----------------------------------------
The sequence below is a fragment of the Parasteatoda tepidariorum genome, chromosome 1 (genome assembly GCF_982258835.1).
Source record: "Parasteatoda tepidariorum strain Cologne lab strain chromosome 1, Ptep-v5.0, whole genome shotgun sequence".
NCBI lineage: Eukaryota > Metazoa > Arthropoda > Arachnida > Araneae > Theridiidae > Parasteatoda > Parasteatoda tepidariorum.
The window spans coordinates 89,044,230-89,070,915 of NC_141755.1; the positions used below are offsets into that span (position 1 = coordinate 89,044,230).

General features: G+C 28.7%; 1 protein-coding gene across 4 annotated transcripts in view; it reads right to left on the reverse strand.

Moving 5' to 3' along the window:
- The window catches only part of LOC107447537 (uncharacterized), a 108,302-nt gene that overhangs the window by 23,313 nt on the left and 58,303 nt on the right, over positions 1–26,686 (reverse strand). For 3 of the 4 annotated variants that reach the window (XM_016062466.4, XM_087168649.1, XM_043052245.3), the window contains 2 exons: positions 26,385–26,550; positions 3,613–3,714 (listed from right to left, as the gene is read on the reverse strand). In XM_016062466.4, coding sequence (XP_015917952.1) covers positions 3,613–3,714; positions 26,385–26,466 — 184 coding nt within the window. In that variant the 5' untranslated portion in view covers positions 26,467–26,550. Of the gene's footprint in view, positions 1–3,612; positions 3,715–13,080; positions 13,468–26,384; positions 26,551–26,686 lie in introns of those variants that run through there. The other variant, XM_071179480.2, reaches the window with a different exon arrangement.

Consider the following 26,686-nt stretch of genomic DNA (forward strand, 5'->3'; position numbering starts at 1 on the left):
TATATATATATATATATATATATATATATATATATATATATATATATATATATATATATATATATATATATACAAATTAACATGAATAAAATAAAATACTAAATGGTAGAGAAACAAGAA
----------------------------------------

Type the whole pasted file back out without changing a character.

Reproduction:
The sequence below is a fragment of the Parasteatoda tepidariorum genome, chromosome 1 (genome assembly GCF_982258835.1).
Source record: "Parasteatoda tepidariorum strain Cologne lab strain chromosome 1, Ptep-v5.0, whole genome shotgun sequence".
NCBI lineage: Eukaryota > Metazoa > Arthropoda > Arachnida > Araneae > Theridiidae > Parasteatoda > Parasteatoda tepidariorum.
The window spans coordinates 89,044,230-89,070,915 of NC_141755.1; the positions used below are offsets into that span (position 1 = coordinate 89,044,230).

General features: G+C 28.7%; 1 protein-coding gene across 4 annotated transcripts in view; it reads right to left on the reverse strand.

Moving 5' to 3' along the window:
- The window catches only part of LOC107447537 (uncharacterized), a 108,302-nt gene that overhangs the window by 23,313 nt on the left and 58,303 nt on the right, over positions 1–26,686 (reverse strand). For 3 of the 4 annotated variants that reach the window (XM_016062466.4, XM_087168649.1, XM_043052245.3), the window contains 2 exons: positions 26,385–26,550; positions 3,613–3,714 (listed from right to left, as the gene is read on the reverse strand). In XM_016062466.4, coding sequence (XP_015917952.1) covers positions 3,613–3,714; positions 26,385–26,466 — 184 coding nt within the window. In that variant the 5' untranslated portion in view covers positions 26,467–26,550. Of the gene's footprint in view, positions 1–3,612; positions 3,715–13,080; positions 13,468–26,384; positions 26,551–26,686 lie in introns of those variants that run through there. The other variant, XM_071179480.2, reaches the window with a different exon arrangement.

Consider the following 26,686-nt stretch of genomic DNA (forward strand, 5'->3'; position numbering starts at 1 on the left):
TATATATATATATATATATATATATATATATATATATATATATATATATATATATATATATATATATATATACAAATTAACATGAATAAAATAAAATACTAAATGGTAGAGAAACAAGAA